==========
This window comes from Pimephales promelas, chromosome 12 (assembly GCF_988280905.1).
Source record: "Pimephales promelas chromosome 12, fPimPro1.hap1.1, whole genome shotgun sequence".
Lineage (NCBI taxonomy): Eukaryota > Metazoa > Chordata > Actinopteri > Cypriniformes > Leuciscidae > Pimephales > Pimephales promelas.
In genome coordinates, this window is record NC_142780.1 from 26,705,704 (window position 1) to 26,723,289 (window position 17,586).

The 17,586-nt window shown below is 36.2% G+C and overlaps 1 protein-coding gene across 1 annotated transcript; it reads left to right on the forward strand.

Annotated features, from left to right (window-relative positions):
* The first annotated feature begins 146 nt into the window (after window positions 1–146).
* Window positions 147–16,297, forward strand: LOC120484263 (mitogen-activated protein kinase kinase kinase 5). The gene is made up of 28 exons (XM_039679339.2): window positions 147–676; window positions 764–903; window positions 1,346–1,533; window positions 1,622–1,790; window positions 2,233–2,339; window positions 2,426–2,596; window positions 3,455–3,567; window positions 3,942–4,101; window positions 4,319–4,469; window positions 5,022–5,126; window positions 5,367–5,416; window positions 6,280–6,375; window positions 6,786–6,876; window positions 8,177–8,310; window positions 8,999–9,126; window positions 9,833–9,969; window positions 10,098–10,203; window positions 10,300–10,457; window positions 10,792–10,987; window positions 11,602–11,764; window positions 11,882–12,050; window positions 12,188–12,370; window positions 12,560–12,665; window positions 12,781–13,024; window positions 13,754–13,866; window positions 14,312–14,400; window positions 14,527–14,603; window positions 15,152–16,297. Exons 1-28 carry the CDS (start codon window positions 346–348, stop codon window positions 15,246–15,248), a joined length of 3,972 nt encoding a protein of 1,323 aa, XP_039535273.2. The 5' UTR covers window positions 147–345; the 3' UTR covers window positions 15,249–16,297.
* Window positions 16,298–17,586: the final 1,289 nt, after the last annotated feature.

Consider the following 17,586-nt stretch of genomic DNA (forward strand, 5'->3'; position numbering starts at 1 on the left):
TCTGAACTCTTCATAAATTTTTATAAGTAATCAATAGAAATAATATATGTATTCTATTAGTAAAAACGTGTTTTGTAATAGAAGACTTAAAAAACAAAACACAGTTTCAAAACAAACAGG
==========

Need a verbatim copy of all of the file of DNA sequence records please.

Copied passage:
This window comes from Pimephales promelas, chromosome 12 (assembly GCF_988280905.1).
Source record: "Pimephales promelas chromosome 12, fPimPro1.hap1.1, whole genome shotgun sequence".
Lineage (NCBI taxonomy): Eukaryota > Metazoa > Chordata > Actinopteri > Cypriniformes > Leuciscidae > Pimephales > Pimephales promelas.
In genome coordinates, this window is record NC_142780.1 from 26,705,704 (window position 1) to 26,723,289 (window position 17,586).

The 17,586-nt window shown below is 36.2% G+C and overlaps 1 protein-coding gene across 1 annotated transcript; it reads left to right on the forward strand.

Annotated features, from left to right (window-relative positions):
* The first annotated feature begins 146 nt into the window (after window positions 1–146).
* Window positions 147–16,297, forward strand: LOC120484263 (mitogen-activated protein kinase kinase kinase 5). The gene is made up of 28 exons (XM_039679339.2): window positions 147–676; window positions 764–903; window positions 1,346–1,533; window positions 1,622–1,790; window positions 2,233–2,339; window positions 2,426–2,596; window positions 3,455–3,567; window positions 3,942–4,101; window positions 4,319–4,469; window positions 5,022–5,126; window positions 5,367–5,416; window positions 6,280–6,375; window positions 6,786–6,876; window positions 8,177–8,310; window positions 8,999–9,126; window positions 9,833–9,969; window positions 10,098–10,203; window positions 10,300–10,457; window positions 10,792–10,987; window positions 11,602–11,764; window positions 11,882–12,050; window positions 12,188–12,370; window positions 12,560–12,665; window positions 12,781–13,024; window positions 13,754–13,866; window positions 14,312–14,400; window positions 14,527–14,603; window positions 15,152–16,297. Exons 1-28 carry the CDS (start codon window positions 346–348, stop codon window positions 15,246–15,248), a joined length of 3,972 nt encoding a protein of 1,323 aa, XP_039535273.2. The 5' UTR covers window positions 147–345; the 3' UTR covers window positions 15,249–16,297.
* Window positions 16,298–17,586: the final 1,289 nt, after the last annotated feature.

Consider the following 17,586-nt stretch of genomic DNA (forward strand, 5'->3'; position numbering starts at 1 on the left):
TCTGAACTCTTCATAAATTTTTATAAGTAATCAATAGAAATAATATATGTATTCTATTAGTAAAAACGTGTTTTGTAATAGAAGACTTAAAAAACAAAACACAGTTTCAAAACAAACAGG